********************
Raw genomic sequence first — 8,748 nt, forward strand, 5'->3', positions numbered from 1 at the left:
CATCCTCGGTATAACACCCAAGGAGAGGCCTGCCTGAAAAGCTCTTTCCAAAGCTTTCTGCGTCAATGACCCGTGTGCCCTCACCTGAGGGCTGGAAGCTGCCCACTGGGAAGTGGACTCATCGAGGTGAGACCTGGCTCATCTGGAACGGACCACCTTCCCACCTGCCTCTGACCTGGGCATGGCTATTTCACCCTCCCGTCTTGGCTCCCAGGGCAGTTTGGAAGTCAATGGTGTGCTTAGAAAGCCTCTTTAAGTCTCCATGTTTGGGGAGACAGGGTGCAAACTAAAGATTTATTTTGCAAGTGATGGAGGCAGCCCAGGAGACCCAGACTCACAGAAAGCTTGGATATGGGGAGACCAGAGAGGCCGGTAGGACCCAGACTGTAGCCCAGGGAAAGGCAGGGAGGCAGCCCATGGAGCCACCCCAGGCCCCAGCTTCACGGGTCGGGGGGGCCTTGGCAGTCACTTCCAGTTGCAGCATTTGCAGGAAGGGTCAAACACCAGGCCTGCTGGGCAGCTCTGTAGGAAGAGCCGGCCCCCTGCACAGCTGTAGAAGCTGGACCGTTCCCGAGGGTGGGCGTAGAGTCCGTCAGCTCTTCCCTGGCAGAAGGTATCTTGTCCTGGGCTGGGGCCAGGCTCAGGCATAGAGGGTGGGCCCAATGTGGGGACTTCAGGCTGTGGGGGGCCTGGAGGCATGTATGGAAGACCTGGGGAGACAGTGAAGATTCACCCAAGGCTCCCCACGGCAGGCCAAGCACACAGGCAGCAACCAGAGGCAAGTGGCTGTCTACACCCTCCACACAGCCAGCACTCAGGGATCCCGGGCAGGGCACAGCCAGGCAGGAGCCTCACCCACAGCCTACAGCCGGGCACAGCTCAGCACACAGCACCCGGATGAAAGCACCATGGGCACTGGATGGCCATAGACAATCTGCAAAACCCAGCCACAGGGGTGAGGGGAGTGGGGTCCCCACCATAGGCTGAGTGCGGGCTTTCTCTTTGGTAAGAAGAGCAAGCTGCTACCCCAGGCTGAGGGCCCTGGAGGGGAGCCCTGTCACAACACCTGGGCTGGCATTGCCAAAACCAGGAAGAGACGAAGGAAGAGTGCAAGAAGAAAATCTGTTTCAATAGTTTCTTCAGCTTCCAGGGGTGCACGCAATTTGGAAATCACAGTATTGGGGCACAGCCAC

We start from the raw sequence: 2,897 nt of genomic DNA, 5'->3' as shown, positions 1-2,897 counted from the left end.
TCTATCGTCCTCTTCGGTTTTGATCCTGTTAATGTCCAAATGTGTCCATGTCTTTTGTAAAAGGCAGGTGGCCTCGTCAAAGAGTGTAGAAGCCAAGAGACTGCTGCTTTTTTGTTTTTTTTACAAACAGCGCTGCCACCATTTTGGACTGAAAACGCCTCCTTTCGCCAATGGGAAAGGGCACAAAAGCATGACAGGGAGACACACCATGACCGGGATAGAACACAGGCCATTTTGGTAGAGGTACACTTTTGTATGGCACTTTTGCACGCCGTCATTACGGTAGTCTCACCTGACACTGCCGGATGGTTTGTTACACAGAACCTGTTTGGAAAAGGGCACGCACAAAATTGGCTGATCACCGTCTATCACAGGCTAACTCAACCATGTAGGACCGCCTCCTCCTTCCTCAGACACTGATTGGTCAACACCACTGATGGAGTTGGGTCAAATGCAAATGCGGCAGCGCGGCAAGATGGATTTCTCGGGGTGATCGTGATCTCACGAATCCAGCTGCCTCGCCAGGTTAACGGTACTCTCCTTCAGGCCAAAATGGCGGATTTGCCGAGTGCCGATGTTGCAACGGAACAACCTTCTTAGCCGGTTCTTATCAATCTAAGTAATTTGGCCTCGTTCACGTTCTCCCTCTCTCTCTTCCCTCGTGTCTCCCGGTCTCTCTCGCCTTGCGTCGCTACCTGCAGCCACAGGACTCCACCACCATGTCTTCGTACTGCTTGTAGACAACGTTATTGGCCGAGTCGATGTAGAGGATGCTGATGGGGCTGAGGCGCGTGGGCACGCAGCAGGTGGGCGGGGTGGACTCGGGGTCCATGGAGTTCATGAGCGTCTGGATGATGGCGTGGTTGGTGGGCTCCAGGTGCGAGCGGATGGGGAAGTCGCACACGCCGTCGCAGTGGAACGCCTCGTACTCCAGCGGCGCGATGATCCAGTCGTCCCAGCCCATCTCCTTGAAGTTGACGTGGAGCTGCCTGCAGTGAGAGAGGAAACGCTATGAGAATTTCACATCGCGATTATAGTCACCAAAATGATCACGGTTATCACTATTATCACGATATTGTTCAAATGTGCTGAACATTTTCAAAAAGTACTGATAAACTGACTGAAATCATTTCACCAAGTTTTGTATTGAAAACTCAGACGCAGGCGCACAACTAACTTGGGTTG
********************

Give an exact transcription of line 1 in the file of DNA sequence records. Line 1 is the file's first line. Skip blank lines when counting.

Raw genomic sequence first — 8,748 nt, forward strand, 5'->3', positions numbered from 1 at the left: